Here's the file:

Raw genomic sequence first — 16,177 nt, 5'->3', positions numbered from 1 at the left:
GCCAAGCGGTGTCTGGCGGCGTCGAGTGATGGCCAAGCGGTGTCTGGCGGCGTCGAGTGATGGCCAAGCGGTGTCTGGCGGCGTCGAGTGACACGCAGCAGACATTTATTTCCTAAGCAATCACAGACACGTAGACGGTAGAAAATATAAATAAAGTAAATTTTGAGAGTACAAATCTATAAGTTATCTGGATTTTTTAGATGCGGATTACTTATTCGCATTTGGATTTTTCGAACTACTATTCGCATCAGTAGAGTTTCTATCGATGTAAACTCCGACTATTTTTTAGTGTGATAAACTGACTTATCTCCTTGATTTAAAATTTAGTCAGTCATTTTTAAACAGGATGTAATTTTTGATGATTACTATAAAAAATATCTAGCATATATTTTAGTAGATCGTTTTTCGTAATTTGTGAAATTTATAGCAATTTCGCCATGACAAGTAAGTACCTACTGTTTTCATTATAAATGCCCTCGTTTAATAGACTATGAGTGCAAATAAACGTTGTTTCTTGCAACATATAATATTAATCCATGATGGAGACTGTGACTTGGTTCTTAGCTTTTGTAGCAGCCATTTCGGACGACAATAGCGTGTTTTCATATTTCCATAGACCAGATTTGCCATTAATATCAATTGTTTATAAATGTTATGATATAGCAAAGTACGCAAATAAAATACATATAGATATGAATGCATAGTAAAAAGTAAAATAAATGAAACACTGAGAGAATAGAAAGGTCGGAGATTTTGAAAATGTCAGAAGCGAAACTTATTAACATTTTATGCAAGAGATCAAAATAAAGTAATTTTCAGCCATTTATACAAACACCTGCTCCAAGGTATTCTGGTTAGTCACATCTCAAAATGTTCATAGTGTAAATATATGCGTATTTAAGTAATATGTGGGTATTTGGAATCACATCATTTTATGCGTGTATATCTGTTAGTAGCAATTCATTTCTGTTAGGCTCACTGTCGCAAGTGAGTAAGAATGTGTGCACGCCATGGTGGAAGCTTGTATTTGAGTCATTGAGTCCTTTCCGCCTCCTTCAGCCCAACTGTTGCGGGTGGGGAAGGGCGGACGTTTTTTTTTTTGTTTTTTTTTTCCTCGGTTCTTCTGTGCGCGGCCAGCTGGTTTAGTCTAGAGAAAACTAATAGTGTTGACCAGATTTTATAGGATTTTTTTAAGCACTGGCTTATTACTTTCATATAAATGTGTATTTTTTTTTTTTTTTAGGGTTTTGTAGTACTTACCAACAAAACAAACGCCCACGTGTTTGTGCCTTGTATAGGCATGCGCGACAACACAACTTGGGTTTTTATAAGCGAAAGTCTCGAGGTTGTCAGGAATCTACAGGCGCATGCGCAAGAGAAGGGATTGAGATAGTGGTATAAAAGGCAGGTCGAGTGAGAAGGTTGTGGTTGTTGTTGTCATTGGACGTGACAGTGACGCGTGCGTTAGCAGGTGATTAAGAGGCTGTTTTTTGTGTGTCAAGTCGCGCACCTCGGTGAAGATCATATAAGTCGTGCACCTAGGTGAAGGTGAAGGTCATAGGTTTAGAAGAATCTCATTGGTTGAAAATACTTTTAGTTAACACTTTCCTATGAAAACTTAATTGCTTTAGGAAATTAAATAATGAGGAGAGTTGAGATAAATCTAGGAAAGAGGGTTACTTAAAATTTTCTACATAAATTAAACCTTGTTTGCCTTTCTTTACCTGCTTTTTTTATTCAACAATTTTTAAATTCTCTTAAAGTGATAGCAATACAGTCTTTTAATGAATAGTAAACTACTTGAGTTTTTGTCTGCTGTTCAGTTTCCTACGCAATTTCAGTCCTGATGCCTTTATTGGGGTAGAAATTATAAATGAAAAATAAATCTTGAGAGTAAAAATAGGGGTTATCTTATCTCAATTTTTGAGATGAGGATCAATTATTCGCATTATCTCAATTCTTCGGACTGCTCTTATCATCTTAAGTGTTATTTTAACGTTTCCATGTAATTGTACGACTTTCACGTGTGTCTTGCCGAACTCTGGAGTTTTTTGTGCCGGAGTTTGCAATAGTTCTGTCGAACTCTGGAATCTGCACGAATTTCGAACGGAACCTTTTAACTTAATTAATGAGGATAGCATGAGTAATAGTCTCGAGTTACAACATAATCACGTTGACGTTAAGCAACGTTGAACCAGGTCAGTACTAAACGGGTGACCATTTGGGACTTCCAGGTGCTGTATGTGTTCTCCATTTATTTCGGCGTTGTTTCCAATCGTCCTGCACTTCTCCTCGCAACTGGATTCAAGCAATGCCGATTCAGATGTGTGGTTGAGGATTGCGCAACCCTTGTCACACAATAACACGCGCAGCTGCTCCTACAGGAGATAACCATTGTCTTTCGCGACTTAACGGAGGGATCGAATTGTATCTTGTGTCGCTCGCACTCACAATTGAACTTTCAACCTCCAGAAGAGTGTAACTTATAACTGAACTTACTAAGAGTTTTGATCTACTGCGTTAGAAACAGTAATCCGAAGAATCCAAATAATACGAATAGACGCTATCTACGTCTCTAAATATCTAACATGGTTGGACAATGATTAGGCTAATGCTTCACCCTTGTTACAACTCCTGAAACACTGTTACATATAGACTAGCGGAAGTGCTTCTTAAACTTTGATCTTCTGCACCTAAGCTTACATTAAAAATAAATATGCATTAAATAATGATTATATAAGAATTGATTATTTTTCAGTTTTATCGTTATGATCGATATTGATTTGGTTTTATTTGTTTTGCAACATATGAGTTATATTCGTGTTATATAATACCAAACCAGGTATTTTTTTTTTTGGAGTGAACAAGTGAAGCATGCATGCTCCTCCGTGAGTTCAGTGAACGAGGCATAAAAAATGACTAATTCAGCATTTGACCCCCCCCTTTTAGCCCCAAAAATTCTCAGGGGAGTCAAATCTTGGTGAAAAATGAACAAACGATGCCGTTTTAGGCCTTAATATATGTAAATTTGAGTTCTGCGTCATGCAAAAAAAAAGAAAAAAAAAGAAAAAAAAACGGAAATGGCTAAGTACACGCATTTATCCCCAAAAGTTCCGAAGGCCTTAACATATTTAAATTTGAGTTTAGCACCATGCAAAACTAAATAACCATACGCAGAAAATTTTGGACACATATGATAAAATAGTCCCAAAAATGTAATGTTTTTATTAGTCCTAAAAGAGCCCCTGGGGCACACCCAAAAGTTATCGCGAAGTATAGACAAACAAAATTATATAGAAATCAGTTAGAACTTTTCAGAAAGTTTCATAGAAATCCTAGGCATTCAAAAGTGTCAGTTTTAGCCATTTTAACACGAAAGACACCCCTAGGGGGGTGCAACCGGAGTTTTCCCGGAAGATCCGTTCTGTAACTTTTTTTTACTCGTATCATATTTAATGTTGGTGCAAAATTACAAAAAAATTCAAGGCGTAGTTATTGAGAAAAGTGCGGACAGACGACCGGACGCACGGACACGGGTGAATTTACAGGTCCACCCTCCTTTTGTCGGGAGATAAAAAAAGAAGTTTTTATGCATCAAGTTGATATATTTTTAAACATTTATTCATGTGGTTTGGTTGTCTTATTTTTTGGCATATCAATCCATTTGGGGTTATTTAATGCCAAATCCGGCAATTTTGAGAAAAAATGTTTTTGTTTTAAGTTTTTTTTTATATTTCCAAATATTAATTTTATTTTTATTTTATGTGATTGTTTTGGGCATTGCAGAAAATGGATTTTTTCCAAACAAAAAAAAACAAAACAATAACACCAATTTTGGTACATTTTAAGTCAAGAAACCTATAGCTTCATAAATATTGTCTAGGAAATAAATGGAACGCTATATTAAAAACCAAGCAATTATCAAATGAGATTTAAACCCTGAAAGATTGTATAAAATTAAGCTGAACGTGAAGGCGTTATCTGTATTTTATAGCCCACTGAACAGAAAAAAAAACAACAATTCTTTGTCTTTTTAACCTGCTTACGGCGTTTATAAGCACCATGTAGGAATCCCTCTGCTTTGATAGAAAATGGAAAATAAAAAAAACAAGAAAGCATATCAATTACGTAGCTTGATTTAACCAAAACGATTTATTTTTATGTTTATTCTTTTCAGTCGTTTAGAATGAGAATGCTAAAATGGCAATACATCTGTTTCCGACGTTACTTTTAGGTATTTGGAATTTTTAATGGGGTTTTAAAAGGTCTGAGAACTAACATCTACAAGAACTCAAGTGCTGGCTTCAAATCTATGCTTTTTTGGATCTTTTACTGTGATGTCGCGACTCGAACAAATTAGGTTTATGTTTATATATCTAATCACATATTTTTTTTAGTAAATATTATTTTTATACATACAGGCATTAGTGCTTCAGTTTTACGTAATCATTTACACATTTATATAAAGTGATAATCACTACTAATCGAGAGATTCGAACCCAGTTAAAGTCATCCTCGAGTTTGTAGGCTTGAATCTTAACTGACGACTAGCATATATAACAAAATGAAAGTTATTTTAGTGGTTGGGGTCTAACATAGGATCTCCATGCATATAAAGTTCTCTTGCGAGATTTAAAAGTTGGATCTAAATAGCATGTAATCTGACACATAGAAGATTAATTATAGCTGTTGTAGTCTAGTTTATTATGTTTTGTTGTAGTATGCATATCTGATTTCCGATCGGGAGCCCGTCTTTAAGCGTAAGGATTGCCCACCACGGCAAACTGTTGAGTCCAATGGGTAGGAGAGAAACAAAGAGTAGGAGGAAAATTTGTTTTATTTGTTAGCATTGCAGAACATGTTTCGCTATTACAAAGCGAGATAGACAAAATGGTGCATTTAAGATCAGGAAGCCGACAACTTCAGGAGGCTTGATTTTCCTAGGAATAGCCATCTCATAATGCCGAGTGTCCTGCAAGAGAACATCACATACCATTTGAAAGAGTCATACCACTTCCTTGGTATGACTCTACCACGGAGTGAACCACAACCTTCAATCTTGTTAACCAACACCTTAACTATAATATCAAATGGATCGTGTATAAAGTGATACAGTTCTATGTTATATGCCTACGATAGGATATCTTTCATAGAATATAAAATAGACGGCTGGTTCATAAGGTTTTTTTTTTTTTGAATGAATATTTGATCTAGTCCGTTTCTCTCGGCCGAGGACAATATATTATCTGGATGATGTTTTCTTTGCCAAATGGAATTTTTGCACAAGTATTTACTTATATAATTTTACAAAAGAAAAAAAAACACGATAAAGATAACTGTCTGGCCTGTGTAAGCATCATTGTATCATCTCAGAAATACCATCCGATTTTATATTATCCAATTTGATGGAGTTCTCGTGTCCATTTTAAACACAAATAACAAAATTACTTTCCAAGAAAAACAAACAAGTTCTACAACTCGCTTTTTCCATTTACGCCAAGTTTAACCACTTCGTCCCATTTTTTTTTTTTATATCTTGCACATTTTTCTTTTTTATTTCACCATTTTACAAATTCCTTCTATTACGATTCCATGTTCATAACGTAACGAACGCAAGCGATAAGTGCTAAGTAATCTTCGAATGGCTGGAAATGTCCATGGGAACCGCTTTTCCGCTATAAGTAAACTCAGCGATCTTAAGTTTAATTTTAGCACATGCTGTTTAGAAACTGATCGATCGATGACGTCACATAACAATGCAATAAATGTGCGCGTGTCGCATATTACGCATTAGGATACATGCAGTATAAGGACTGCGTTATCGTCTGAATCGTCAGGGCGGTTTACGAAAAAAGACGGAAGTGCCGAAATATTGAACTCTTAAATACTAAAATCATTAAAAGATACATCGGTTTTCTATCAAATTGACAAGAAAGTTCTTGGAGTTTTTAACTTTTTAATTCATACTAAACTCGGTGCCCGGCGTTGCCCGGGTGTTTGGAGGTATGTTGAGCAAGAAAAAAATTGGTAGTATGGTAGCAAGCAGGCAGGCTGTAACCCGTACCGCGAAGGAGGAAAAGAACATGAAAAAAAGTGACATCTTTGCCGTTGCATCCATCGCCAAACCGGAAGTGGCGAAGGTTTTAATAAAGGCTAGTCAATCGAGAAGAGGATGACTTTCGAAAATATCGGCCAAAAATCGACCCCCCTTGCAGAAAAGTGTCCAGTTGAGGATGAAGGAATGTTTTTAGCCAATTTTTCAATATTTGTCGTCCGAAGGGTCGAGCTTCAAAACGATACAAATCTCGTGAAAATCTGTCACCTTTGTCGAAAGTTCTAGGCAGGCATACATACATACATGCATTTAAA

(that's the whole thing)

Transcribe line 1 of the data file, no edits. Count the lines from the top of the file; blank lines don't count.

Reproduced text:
Raw genomic sequence first — 16,177 nt, 5'->3', positions numbered from 1 at the left: